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Choose Simple Solutions

In my experience, simplicity is not valued enough in software development. Instead, there is a lot of emphasis placed on flexibility. —Felix

Replace “software” with “network,” and think about it. How often do network engineers select the chassis-based system that promises to “never need to be replaced?” How often do we build networks like they will be “in use” 20+ years from now? Now it does happen from time to time; I have heard of devices with many years of uptime, for instance. I have worked on AT&T Brouters in production—essentially a Cisco AGS+ rebranded and resold by AT&T—that were some ten or fifteen years old even back when I worked on them. These things certainly happen, and sometimes they even happen for good reasons.

But knowing such things happen and planning for such things to happen are two different mindsets. At least some of the complexity in networks comes from just this sort of “must make it permanent: thinking:

Many developers like to write code which handles any problem which might appear at any point in the future. In that regard, they are fortune tellers, trying to find a solution for eventual problems. This can work out very well if their predictions are right. Most of the time, however, this flexibility only causes unneeded complexity in the code which gets in the way and does not actually solve any problems. This is not surprising as telling the future is a messy business.

Let’s refactor: many network engineers like to build networks that can handle any problem or application that might appear at any point in the future. I know I’m close to the truth, because I’ve been working on networks since the mid- to late-1980’s.

So now you are reading this and thinking: “but it is important to plan for the future.” You are not wrong—but there is a balance that often is not well thought out. You should not build for the immediate problem ignoring the future; down this path leads technical debt. You should not plan for the distant future, because this injects complexity that does not need to be there.

How do you find the balance? The place to begin is knowing how things work, rather than just how to make them work. If you know how and why things work, then you can see what things might last for a long time, and what might change quickly.

When you are designing a protocol, does it make sense to use TLVs rather than fixed length fields? Protocols last for 20+ years and are used across many different network devices. Protocols are often extended to solve new problems, rather than being replaced wholesale. Hence, it makes sense to use TLVs.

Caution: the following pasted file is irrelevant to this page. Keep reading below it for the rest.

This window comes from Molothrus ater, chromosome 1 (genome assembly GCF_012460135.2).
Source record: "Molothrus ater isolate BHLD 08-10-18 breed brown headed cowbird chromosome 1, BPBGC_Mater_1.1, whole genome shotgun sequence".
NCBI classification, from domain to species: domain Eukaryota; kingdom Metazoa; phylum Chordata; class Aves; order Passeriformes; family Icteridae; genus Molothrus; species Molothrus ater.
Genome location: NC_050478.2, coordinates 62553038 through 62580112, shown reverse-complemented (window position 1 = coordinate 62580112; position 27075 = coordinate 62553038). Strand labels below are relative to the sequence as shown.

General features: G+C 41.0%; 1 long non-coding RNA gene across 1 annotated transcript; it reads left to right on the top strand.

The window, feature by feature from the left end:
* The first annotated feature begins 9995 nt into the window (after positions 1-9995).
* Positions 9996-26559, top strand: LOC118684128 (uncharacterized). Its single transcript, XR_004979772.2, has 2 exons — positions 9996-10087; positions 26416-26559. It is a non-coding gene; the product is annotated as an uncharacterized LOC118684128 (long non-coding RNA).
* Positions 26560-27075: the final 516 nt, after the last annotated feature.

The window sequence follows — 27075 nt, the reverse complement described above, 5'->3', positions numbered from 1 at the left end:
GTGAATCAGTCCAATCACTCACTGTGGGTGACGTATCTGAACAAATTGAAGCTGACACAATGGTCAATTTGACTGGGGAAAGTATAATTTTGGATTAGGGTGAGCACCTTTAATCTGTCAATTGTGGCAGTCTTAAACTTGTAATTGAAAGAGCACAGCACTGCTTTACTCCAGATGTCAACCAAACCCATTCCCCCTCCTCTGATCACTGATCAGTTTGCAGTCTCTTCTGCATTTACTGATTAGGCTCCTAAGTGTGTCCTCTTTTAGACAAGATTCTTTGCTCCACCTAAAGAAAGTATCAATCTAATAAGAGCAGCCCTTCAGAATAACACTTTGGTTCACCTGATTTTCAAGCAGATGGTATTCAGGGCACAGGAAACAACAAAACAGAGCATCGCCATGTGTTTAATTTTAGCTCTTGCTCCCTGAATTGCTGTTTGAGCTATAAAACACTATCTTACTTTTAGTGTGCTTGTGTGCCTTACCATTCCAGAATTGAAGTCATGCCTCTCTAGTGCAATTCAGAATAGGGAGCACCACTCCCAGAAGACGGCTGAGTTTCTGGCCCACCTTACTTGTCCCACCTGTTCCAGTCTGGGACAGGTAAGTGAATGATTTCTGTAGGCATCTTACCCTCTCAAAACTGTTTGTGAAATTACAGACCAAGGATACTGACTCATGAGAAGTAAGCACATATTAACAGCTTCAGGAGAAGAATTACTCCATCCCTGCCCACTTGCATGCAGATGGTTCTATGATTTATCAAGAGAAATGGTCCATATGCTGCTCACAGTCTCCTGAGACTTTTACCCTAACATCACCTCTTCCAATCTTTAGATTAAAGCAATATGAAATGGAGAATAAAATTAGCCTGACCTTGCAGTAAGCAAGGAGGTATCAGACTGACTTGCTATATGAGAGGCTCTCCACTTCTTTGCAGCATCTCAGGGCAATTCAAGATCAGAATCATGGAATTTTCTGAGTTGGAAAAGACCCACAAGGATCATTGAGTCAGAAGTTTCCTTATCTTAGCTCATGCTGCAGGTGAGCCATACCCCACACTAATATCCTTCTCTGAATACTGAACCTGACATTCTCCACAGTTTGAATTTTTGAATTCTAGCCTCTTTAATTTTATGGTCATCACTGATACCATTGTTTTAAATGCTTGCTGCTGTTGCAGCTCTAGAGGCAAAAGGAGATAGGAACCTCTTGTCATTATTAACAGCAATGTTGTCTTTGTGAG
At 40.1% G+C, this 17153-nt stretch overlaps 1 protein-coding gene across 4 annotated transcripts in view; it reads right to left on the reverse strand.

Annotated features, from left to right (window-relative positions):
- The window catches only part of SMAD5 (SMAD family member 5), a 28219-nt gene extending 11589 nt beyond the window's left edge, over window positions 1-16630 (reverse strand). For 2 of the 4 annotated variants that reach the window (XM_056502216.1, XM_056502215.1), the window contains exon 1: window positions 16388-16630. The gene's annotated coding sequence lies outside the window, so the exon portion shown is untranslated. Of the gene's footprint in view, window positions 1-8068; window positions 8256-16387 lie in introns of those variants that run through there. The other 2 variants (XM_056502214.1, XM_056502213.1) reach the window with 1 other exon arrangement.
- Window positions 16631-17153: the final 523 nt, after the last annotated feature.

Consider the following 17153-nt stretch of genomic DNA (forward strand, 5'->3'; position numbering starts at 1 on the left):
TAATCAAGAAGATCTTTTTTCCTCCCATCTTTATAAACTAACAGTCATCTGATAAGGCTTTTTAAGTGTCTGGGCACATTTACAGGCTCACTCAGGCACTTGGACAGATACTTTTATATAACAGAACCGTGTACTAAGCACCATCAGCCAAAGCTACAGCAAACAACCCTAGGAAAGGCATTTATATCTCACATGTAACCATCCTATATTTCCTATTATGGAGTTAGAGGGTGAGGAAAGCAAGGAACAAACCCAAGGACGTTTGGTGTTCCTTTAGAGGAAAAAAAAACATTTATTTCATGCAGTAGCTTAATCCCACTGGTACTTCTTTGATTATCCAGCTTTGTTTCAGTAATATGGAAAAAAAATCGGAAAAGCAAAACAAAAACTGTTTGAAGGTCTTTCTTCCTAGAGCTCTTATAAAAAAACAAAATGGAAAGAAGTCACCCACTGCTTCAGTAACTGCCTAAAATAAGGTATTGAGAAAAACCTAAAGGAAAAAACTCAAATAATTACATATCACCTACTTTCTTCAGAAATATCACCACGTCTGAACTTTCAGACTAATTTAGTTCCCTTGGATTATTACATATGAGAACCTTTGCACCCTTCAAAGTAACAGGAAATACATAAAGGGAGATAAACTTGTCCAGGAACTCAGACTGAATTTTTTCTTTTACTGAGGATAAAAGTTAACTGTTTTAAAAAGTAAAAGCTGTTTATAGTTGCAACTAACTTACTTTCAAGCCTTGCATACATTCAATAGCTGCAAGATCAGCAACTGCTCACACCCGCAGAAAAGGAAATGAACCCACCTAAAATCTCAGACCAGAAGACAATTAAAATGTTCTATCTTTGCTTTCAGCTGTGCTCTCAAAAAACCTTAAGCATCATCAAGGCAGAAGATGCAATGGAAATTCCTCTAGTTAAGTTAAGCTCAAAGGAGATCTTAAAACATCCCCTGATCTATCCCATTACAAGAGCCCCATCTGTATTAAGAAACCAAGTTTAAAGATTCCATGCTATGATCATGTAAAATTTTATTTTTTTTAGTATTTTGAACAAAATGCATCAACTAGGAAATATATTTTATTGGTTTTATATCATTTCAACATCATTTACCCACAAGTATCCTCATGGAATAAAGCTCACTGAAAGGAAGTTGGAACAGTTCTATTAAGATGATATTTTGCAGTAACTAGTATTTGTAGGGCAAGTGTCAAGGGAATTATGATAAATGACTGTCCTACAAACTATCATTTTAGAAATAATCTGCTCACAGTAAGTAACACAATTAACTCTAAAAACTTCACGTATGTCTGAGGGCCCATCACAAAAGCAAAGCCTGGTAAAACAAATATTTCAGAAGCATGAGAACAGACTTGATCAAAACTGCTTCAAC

When you are designing a data center or campus network, does it make sense to purchase chassis boxes that are twice as large as you foresee needing over the next three years to future proof the design? Hardware changes are likely to make a device more than three years old easier to replace than upgrade—if you can even get the parts you need in three years. Hence, it makes more sense to plan for the immediate future and leave the crystal ball gazing to someone else.

If you haven’t found the tradeoffs, then you haven’t looked hard enough.

But to look hard enough, you need to go beyond the hype and “future proofing,” beyond how to make things work. You need to ask how and why things work the way they do so you know where to accept complexity to make the design more flexible, and where to limit complexity by planning for today.

1 Comment

  1. Steve on 1 April 2019 at 11:32 am

    People also need to think of the real cost of “future proofing”. Every unused port is stranded capital, getting that license to cover every possible feature that you don’t use today is the same thing. The network should be flexible, but your wasting your companies money and your time deploy for events that may happen 3 years in the future. The present value of the extra line cards that you might use years after the purchase is very high and should factor into any future proofing.

    This is of course different than if you have high probability plans of using these extra bits, but often we make decisions off of maybes that hide the true costs of future, unplanned expansion.



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